More than 540 Facebook records exposed on Amazon server

More than 540 Facebook records exposed on Amazon server

More than 540 Facebook records exposed on Amazon server

The data set reportedly contains over 146 GB of data, which amounts to over 540 million Facebook user records, including comments, likes, reactions, account names, Facebook user IDs, and more.

The data of millions of Facebook users were exposed on public data servers used by third-party apps, cybersecurity firm UpGuard said Wednesday.

For many years, Facebook allowed all app developers to have access to information on anyone using their app as well as access to data on users' friends.

It said no Facebook user passwords were found in the database backup of the app, which ceased operation in 2014.

"We are aware of the potential uses of data in current times, so we have reinforced our security measures to protect the data and privacy of our Facebook fanpages' users", it added.

This is not Facebook's first leak in 2019 by any stretch of the imagination despite changes to the company's current practices and efforts it has made since the Cambridge Analytica scandal to clean up third-party data collection.

When Facebook was alerted about the issue of storing information on public databases, they worked with Amazon to take them down as reported by Bloomberg.

During a routine security review last month, Facebook discovered that it had stored hundreds of millions of account passwords with no encryption in plain, searchable text where thousands of employees had access.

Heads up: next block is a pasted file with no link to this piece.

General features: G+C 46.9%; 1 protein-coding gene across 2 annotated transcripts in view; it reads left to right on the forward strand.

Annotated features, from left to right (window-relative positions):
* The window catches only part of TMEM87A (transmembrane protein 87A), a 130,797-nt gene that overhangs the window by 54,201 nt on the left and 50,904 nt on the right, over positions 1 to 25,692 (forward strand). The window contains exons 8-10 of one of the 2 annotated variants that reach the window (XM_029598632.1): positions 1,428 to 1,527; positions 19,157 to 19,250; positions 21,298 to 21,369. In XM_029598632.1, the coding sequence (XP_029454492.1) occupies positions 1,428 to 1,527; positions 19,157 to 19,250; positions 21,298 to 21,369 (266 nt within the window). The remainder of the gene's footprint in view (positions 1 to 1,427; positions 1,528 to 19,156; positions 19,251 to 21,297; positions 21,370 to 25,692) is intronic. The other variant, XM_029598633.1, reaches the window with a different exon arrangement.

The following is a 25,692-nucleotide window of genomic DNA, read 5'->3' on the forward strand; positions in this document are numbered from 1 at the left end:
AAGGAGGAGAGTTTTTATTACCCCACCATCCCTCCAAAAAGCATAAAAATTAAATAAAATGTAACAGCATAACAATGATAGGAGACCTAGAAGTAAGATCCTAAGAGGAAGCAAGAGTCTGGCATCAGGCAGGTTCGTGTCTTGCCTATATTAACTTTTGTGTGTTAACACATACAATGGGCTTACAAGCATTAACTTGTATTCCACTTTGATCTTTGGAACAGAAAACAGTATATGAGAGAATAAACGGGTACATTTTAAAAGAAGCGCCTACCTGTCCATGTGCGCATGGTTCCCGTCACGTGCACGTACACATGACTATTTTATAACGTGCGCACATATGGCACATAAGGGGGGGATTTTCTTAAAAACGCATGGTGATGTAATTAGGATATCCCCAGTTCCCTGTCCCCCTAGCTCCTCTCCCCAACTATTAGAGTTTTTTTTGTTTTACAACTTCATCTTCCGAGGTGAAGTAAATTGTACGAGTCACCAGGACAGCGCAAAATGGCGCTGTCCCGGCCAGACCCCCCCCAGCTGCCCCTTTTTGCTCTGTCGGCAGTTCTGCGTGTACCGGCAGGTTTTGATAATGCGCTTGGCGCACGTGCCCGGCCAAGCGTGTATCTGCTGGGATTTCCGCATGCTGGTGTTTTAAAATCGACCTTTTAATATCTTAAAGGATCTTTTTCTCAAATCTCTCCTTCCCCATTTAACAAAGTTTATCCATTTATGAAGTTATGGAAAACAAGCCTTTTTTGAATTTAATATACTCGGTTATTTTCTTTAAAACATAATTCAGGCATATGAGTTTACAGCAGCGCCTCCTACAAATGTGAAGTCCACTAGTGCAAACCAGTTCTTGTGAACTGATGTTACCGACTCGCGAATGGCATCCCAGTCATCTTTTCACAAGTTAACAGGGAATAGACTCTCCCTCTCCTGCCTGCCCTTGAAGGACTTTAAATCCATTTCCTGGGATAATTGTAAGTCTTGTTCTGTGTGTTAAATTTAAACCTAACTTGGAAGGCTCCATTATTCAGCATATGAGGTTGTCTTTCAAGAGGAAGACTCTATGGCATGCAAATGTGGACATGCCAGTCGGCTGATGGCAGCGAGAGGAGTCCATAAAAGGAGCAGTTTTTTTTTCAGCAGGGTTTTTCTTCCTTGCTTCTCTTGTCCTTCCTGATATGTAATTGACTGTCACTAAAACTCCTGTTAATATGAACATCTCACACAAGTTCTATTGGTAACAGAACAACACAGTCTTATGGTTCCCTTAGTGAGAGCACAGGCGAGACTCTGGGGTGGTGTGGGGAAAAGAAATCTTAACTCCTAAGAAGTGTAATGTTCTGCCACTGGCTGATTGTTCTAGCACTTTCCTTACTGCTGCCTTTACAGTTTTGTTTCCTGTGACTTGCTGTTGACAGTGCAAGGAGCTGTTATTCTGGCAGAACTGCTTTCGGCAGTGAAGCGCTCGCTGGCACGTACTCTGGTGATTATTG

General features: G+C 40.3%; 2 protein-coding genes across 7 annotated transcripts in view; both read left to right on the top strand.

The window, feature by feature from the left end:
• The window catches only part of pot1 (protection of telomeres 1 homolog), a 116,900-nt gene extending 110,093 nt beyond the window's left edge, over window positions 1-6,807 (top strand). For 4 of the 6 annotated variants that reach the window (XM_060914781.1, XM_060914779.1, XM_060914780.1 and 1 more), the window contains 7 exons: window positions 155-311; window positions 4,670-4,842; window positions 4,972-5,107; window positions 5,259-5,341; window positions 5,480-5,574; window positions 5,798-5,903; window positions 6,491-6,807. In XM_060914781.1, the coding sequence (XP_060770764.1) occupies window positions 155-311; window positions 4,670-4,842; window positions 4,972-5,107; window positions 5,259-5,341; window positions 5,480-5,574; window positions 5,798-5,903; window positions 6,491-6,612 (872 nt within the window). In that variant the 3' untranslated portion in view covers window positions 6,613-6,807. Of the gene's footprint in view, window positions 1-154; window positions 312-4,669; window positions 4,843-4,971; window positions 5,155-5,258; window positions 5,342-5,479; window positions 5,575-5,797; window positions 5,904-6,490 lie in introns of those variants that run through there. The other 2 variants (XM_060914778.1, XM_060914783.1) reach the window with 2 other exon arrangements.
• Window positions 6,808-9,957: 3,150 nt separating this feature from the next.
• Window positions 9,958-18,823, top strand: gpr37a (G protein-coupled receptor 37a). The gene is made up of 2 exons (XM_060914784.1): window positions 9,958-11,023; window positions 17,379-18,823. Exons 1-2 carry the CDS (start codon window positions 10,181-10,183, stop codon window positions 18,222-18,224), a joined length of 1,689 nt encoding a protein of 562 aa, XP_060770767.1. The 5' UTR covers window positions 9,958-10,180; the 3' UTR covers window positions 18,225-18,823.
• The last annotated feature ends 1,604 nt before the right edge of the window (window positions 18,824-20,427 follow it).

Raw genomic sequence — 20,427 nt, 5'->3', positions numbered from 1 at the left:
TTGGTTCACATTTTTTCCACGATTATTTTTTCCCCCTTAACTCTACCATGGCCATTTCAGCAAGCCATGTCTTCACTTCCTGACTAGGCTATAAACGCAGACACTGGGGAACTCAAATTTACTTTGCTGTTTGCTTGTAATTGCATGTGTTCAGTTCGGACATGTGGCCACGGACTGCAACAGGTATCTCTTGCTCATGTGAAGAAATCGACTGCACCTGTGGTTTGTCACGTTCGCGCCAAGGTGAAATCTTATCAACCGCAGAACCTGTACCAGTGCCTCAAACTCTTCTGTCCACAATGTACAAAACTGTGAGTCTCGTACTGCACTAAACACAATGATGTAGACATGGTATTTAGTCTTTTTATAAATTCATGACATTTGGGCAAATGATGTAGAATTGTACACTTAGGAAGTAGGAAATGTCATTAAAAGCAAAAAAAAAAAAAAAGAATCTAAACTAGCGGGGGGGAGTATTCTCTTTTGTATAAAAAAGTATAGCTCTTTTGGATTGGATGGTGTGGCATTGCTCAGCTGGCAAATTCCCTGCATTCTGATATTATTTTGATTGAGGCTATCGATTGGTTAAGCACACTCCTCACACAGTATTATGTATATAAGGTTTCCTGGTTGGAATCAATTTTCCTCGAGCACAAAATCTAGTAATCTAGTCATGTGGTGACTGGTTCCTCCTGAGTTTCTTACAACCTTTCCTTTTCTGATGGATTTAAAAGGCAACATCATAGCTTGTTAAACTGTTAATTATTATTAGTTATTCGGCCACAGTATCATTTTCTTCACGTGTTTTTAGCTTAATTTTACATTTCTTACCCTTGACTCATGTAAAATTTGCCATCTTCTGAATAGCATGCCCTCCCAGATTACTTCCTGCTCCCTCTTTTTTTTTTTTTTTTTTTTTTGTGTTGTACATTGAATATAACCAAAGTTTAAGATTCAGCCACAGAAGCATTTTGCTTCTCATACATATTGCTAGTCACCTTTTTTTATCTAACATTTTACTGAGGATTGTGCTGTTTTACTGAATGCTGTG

It is also a punch in the eye for proponents of what many detractors call the "surveillance economy" where advertising and e-commerce is predicated on intelligence about users' every move and desire.

At the heart of the matter are two third-party app datasets stored on Amazon S3 buckets containing reams of Facebook users' info.

Facebook has dealt with a number of security incidents in recent years. 'Not enough care is being put into the security side of big data'.

However, the open Cultura Colectiva database was not secured until this week, after media contacted Facebook for comment on the data breach. When it didn't receive a response, it emailed Amazon Web Services (AWS) on January 28 and then again on February 21, as the data remained accessible.

As noted above, the "cc-datalake" storage bucket was the larger of two separate data exposures but the second could potentially be more impactful, although it was secured more quickly.

Another week, another Facebook data breach. There's no telling who had access to this data and how long it was exposed to the general public, so it is now considered a high security risk. There's already another leak of personal Facebook data, but this one didn't come directly from Facebook.

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